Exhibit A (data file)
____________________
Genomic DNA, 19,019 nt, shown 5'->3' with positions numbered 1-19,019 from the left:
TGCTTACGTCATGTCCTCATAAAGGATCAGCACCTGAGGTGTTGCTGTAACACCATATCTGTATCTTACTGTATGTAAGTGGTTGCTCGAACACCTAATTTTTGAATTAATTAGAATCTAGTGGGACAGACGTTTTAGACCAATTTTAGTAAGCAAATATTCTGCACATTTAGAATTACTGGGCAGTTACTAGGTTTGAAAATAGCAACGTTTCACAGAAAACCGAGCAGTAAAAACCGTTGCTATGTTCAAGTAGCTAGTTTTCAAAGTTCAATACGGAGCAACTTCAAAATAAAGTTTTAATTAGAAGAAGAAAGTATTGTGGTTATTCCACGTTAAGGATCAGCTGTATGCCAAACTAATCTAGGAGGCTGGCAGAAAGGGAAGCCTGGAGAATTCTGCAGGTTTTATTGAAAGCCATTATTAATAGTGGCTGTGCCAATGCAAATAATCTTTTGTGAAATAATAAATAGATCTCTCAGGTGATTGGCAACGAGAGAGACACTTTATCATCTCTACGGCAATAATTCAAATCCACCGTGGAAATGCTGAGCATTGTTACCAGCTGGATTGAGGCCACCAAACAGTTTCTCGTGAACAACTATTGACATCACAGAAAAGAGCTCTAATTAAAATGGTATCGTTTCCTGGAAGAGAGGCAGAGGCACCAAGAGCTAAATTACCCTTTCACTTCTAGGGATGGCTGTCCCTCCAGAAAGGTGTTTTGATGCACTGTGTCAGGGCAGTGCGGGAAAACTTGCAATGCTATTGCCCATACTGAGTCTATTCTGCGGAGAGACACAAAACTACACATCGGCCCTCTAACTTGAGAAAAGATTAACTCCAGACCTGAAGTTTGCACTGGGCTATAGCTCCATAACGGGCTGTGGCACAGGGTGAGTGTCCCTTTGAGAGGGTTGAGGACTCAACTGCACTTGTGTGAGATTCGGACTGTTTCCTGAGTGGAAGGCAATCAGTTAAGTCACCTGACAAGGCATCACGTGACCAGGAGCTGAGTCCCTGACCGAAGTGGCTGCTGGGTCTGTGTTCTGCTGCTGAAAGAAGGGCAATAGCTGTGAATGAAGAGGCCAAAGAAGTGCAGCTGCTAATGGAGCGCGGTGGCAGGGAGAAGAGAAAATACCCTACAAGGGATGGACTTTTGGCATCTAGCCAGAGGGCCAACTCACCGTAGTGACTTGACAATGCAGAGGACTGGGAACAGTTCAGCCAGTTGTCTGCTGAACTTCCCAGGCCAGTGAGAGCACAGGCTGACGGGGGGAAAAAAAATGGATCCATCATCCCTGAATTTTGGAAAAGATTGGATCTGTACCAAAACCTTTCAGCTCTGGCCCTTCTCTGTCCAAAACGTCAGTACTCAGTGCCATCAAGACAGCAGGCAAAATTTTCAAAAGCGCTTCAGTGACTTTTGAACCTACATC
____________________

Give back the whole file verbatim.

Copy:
Genomic DNA, 19,019 nt, shown 5'->3' with positions numbered 1-19,019 from the left:
TGCTTACGTCATGTCCTCATAAAGGATCAGCACCTGAGGTGTTGCTGTAACACCATATCTGTATCTTACTGTATGTAAGTGGTTGCTCGAACACCTAATTTTTGAATTAATTAGAATCTAGTGGGACAGACGTTTTAGACCAATTTTAGTAAGCAAATATTCTGCACATTTAGAATTACTGGGCAGTTACTAGGTTTGAAAATAGCAACGTTTCACAGAAAACCGAGCAGTAAAAACCGTTGCTATGTTCAAGTAGCTAGTTTTCAAAGTTCAATACGGAGCAACTTCAAAATAAAGTTTTAATTAGAAGAAGAAAGTATTGTGGTTATTCCACGTTAAGGATCAGCTGTATGCCAAACTAATCTAGGAGGCTGGCAGAAAGGGAAGCCTGGAGAATTCTGCAGGTTTTATTGAAAGCCATTATTAATAGTGGCTGTGCCAATGCAAATAATCTTTTGTGAAATAATAAATAGATCTCTCAGGTGATTGGCAACGAGAGAGACACTTTATCATCTCTACGGCAATAATTCAAATCCACCGTGGAAATGCTGAGCATTGTTACCAGCTGGATTGAGGCCACCAAACAGTTTCTCGTGAACAACTATTGACATCACAGAAAAGAGCTCTAATTAAAATGGTATCGTTTCCTGGAAGAGAGGCAGAGGCACCAAGAGCTAAATTACCCTTTCACTTCTAGGGATGGCTGTCCCTCCAGAAAGGTGTTTTGATGCACTGTGTCAGGGCAGTGCGGGAAAACTTGCAATGCTATTGCCCATACTGAGTCTATTCTGCGGAGAGACACAAAACTACACATCGGCCCTCTAACTTGAGAAAAGATTAACTCCAGACCTGAAGTTTGCACTGGGCTATAGCTCCATAACGGGCTGTGGCACAGGGTGAGTGTCCCTTTGAGAGGGTTGAGGACTCAACTGCACTTGTGTGAGATTCGGACTGTTTCCTGAGTGGAAGGCAATCAGTTAAGTCACCTGACAAGGCATCACGTGACCAGGAGCTGAGTCCCTGACCGAAGTGGCTGCTGGGTCTGTGTTCTGCTGCTGAAAGAAGGGCAATAGCTGTGAATGAAGAGGCCAAAGAAGTGCAGCTGCTAATGGAGCGCGGTGGCAGGGAGAAGAGAAAATACCCTACAAGGGATGGACTTTTGGCATCTAGCCAGAGGGCCAACTCACCGTAGTGACTTGACAATGCAGAGGACTGGGAACAGTTCAGCCAGTTGTCTGCTGAACTTCCCAGGCCAGTGAGAGCACAGGCTGACGGGGGGAAAAAAAATGGATCCATCATCCCTGAATTTTGGAAAAGATTGGATCTGTACCAAAACCTTTCAGCTCTGGCCCTTCTCTGTCCAAAACGTCAGTACTCAGTGCCATCAAGACAGCAGGCAAAATTTTCAAAAGCGCTTCAGTGACTTTTGAACCTACATC